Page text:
I looked in the mirror as I got ready for bed, annoyed and slightly surprised to see physical evidence of stress oozing from my face in the form of angry, itchy hives. You see, it’s scan week – a week when tempers run shorter, and anxiety runs higher – but that’s not the surprising part. The surprising part is that this blog isn’t about scan week. Or cancer. It’s about the fact that the hives are probably less about scans and more about my new(ish) job: stay-at-home-mom.
You see, I’m not, by nature, a Susie Homemaker. And I’m not sure I’m actually naturally maternal either. Or maybe that’s just the hives talking.
I thought I knew what it meant to stay home all day with my kids. I thought I understood it from summers or weekends, from the times I was with them before I went back to my job, before I sat in my car alone or in the quiet of my classroom for minutes at a time. I’ve never questioned my mom skills more than now. And this isn’t a boo-hoo, woe is me, end of times, someone tell me I’m great kind of blog, because I know I’m doing okay. I know I’m not a bad mom. I’m simply just an over-anxious, impatient, high-maintenance one.
To give you an idea, this is my brain on stay-at-home-momming: I hate stains of any kind because do you know how much clothes cost? And oh, dear Lord child! You looked so cute before you slid across the floor on your knees straight into the blueberries your sister dropped for the dogs on the floor I haven’t had the time or energy to clean. And wait! What are you thinking!? Why in the world would you clean off the ice pop you dropped on your WHITE shirt? Come to think of it, why do you even have a white shirt? What was I thinking when I bought that? Was I thinking? Oh. No. Probably not. You probably tricked me into buying it with your sweet smile and good listening ears that you left on because I bribed you with Chick-fil-A so you’d be good while I shopped for new clothes for you because you grow like a freaking weed. And wow! I’m really good at these parenting idioms.
No wonder I’m so exhausted.
Sometimes, at the end of a long day, I sit on the couch eating a (keto) cookie, and wonder what my kids think of me when I’m mad. What do they think of me when my teeth are clenched, and my fists are balled, and I’m trying not to lose it? What do I look like to them? Do I look scary or just ridiculous – a spitting, angry caricature of the woman who makes them breakfast and tucks them into bed and whispers I love you as they close their eyes.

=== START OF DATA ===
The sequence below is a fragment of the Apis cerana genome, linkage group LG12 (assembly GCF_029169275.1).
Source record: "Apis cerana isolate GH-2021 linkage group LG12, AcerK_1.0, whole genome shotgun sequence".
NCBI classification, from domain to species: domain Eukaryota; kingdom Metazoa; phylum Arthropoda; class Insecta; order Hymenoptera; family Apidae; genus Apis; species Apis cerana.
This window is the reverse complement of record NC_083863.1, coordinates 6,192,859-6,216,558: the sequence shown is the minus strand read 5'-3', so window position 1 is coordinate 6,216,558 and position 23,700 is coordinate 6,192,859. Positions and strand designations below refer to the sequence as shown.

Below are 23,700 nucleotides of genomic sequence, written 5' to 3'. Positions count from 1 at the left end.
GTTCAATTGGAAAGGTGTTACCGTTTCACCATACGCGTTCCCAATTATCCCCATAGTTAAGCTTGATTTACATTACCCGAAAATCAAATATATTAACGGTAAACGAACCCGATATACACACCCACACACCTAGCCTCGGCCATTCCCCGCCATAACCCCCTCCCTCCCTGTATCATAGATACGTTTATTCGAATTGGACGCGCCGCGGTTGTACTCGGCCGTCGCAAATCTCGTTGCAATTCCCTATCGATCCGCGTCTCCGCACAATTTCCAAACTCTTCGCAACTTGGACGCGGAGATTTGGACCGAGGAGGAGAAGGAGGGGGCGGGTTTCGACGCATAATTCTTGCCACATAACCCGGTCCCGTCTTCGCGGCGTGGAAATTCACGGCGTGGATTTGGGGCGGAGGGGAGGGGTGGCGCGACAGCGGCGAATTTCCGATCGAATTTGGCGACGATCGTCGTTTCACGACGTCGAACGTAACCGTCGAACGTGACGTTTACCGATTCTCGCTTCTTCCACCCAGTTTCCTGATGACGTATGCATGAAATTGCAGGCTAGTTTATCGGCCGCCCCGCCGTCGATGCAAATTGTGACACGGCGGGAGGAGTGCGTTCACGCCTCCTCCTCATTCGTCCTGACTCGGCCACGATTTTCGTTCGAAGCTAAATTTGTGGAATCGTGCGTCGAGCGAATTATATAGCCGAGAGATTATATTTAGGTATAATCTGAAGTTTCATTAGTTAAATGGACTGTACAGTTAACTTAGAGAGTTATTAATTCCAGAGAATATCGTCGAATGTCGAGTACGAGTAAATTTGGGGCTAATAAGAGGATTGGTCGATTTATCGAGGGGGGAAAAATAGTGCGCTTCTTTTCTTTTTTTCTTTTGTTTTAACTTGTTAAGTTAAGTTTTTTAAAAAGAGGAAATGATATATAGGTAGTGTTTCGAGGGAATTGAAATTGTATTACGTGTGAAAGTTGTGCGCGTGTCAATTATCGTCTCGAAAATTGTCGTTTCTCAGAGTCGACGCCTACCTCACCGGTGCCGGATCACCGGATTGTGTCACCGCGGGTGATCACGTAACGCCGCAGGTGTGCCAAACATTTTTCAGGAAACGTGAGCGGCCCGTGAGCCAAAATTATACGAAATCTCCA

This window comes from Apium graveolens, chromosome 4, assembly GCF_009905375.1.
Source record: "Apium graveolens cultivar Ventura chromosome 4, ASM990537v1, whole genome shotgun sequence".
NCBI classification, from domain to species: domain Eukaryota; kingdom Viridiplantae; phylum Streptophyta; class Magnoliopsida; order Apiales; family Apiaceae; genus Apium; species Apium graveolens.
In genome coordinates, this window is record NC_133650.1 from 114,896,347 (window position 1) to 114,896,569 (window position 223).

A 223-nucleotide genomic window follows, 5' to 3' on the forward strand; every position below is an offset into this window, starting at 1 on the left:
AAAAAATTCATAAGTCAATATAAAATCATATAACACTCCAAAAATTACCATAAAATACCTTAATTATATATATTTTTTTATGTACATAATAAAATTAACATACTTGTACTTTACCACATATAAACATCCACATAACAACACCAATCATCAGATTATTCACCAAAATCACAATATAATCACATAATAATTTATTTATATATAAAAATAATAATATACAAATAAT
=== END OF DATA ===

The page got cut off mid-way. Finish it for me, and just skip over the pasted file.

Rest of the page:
How will those moments shape them? When they look back on their childhood will they remember that I never wanted to play Dream House or Ice Cream Shop or will they hold tight to the hours upon hours I spent reading them stories and lying next to them as they slept, curling my arm over them just so they’d know I was there? Will yelling and timeouts and “losing privileges” color their memories or will they think of the bike rides and park visits and Uptown Funk dance parties?
And then, while I’m working myself up, in between episodes of Suits or The Office, the baby starts to cry or Z stands at the top of the stairs because she’s scared, and I feel my brain implode, annoyed at the interruption and myself for feeling the way I do. I make some comment about how “I never get a chance to rest” and I walk my tired body up the stairs and into one child or the other’s room. And while I’ll pick that kid up, or wrap my arm around her so she’ll know I’m there, the truth is that I don’t always want to. I’m tired and I’m raw and every nerve in my body is buzzing with the need to rest on its own. Nighttime is supposed to be MY time.
Then when they’re finally calm, I come back downstairs and read some beautiful mommy blog that’s sunshine and rainbows and tied up in ribbons of being a mom is the best, most rewarding job and I learn so much from these babies and I wonder what it is I’m doing wrong.
And I feel guilty.
And the hives itch like hell.
And there’s no neat ribbon to tie up this story.
Because it’s scan week and I’m a stay-at-home-mom and I have to go feed the kids breakfast before one of them dies of starvation.